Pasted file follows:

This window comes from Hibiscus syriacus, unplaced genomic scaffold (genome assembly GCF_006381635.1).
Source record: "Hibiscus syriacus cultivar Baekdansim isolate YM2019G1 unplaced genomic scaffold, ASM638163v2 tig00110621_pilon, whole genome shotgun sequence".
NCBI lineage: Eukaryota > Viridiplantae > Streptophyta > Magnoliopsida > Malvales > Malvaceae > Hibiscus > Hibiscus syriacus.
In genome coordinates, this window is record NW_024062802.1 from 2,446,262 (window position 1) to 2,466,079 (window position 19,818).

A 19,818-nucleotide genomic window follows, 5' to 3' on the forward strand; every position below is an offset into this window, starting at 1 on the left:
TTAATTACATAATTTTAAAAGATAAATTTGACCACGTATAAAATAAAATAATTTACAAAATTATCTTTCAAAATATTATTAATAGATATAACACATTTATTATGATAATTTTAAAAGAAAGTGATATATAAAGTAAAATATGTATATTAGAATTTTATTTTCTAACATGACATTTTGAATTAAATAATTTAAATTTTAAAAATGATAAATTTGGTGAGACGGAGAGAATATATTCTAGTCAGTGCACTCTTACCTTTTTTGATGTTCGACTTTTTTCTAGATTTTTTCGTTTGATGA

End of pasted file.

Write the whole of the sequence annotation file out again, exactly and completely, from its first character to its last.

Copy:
This window comes from Hibiscus syriacus, unplaced genomic scaffold (genome assembly GCF_006381635.1).
Source record: "Hibiscus syriacus cultivar Baekdansim isolate YM2019G1 unplaced genomic scaffold, ASM638163v2 tig00110621_pilon, whole genome shotgun sequence".
NCBI lineage: Eukaryota > Viridiplantae > Streptophyta > Magnoliopsida > Malvales > Malvaceae > Hibiscus > Hibiscus syriacus.
In genome coordinates, this window is record NW_024062802.1 from 2,446,262 (window position 1) to 2,466,079 (window position 19,818).

A 19,818-nucleotide genomic window follows, 5' to 3' on the forward strand; every position below is an offset into this window, starting at 1 on the left:
TTAATTACATAATTTTAAAAGATAAATTTGACCACGTATAAAATAAAATAATTTACAAAATTATCTTTCAAAATATTATTAATAGATATAACACATTTATTATGATAATTTTAAAAGAAAGTGATATATAAAGTAAAATATGTATATTAGAATTTTATTTTCTAACATGACATTTTGAATTAAATAATTTAAATTTTAAAAATGATAAATTTGGTGAGACGGAGAGAATATATTCTAGTCAGTGCACTCTTACCTTTTTTGATGTTCGACTTTTTTCTAGATTTTTTCGTTTGATGA